One of the things that makes Sherlock Holmes and Dr. John Watson fairly unique among fictional characters is that quite a number of readers–adult readers–believed them to be real. In fact, if you go to Google and start typing “Is Sherlock Holmes…,” “real” is going to be one of the first suggestions listed.* Even today, if you just bring up Holmes in casual conversation with your non-Sherlockian friends and acquaintances, it won’t be long before someone wonders aloud if he actually existed.
There are all sorts of reasons why Holmes seems so alive to so many people, but one of them may be that he’s quite well-versed in actual crime. The Canon is littered with references to real criminals and their extra-legal activites, as well as some allusions which may well be real if we only could uncover their circumstances. Or, in the case of a certain poisoning, access old Russian newspapers. And, well, read Russian.
I am fascinated by historical crime.** And so was Sherlock Holmes, with his indices, commonplace books, and memorized Newgate Calendar. Hence, today’s question:
Find one reference to a real-life crime in the Canon. Give the story, the crime, and the perpetrator.
Winners will once again have a choice of prizes. First, in honor of solutions….
…a DVD or Blu-ray of the Oscar-nominated film, which was, until recently, not available in DVD format in the United States. This will be a Region 1 video, so please make sure you have a Region 1 or multi-region player!
Not a movie fan? Want something warm and cuddly after all of that nasty crime research? Then perhaps you might be more interested in the second prize…
Both otter and hedgehog are wearing hand-knitted outfits created my very creative friend, Nikki.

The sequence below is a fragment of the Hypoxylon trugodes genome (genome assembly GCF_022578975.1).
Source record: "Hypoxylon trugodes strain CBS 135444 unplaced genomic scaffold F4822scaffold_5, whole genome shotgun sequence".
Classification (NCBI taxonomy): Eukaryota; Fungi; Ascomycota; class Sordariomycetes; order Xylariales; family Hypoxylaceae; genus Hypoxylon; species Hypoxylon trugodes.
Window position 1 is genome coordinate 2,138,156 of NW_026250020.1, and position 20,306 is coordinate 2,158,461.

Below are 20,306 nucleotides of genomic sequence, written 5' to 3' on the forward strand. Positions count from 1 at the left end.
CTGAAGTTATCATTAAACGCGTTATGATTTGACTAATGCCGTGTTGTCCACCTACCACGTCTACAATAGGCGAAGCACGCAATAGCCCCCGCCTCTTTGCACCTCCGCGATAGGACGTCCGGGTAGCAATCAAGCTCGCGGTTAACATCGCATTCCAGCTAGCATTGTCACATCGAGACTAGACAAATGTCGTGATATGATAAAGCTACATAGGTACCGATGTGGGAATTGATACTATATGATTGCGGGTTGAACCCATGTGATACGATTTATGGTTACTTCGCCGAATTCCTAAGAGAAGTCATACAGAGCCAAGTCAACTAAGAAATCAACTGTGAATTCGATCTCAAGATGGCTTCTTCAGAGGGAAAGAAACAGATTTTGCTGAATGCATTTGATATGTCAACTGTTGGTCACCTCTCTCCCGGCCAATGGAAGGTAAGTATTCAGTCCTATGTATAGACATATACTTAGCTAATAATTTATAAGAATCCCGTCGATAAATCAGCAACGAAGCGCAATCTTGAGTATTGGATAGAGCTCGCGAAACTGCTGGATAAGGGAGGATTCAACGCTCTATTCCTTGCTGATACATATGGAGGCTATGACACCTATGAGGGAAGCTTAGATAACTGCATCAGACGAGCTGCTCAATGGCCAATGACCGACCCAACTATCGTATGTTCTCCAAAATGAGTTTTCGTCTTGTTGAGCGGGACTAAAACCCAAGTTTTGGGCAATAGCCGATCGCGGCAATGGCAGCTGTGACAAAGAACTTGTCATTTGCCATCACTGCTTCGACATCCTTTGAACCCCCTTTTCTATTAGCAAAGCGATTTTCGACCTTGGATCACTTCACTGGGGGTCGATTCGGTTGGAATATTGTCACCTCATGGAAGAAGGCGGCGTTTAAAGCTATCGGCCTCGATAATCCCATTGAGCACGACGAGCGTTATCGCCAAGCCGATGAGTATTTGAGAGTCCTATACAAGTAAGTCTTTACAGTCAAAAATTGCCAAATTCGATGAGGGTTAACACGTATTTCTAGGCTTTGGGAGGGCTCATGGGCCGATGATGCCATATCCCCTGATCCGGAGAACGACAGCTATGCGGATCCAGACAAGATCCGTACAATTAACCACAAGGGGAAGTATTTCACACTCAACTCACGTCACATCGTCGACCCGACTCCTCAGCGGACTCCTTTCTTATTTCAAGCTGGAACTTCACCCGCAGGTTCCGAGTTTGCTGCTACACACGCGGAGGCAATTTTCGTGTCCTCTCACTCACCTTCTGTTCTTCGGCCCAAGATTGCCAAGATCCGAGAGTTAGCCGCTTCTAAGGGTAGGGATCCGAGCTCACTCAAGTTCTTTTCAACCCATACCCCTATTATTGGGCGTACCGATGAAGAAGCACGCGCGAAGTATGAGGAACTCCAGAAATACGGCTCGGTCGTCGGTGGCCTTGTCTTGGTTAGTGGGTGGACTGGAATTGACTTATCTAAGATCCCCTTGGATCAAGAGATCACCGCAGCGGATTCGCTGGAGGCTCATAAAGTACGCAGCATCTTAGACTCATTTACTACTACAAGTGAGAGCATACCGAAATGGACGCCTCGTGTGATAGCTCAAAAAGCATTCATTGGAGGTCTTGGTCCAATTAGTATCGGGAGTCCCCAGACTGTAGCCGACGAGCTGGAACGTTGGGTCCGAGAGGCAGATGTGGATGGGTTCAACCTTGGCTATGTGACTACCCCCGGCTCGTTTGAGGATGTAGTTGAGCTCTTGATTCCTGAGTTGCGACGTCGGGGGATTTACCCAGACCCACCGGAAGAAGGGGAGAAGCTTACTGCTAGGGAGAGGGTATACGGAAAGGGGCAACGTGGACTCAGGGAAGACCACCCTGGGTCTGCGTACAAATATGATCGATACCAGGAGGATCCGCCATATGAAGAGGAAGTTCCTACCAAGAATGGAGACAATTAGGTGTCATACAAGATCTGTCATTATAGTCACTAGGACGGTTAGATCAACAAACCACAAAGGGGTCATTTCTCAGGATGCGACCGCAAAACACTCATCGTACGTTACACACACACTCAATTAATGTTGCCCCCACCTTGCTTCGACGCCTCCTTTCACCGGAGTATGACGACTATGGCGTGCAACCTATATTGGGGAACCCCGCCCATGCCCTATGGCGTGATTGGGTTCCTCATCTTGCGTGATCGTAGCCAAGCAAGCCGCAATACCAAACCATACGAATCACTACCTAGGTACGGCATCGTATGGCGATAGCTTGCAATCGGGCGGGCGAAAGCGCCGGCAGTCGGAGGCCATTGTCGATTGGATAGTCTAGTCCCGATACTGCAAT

So! Grab your books and do a little searching! When you’ve got an answer, be sure to send it to me via the blog comments, FaceBook PM, or Twitter DM. Please remember to tell me which prize you would like!
Day Four Winner!
Congratulations to the always erudite and entertaining Ray Wilcockson, and to the equally brilliant Lexi Ulrich! They both knew that the Countess Morcar discovers the blue carbuncle is missing in the Granada version, while in the Canon, James Ryder reports the theft!
*Along with “gay,” and “dead.” I would say that “real” and “dead” are equivalent, wouldn’t you? Although it’s possible that question is being posed by fans of the BBC series, which leads me to wonder if they were actually watching that last scene.
**Probably more than is appropriate, honestly.
2 responses to “12th Night Giveaway: Day 5”
“Palmer and Pritchard were among the heads of their profession.” William Palmer was hanged in 1856 for the murder of his friend John Cook and suspected in at least a half dozen poisonings; in fact he was called “The Prince of Poisoners”. Edward William Pritchard was hanged in 1865 for the poisonings of his wife and mother-in-law and suspected of a third. (SPEC)
This is probably not the answer you’re looking for, as it’s out of order – but then again, who can really work out Watson’s reasoning when it comes to chronology, anyway? What the heck:
‘To the man of precisely scientific mind, the work of Monsieur Bertillon must always appeal strongly.’ Dr. James Mortimer, ‘The Hound of the Baskervilles’.
Alphonse Bertillon was a witness for the prosecution in the Dreyfus Affair in 1894. He clumsily ‘proved’ that a treasonous document containing French military secrets delivered to the German embassy in Paris was in Captain Alfred Dreyfus’s handwriting. Dreyfus was convicted and given a life sentence on Devil’s Island, but eventually found innocent and pardoned.
No prizes, thanks! =)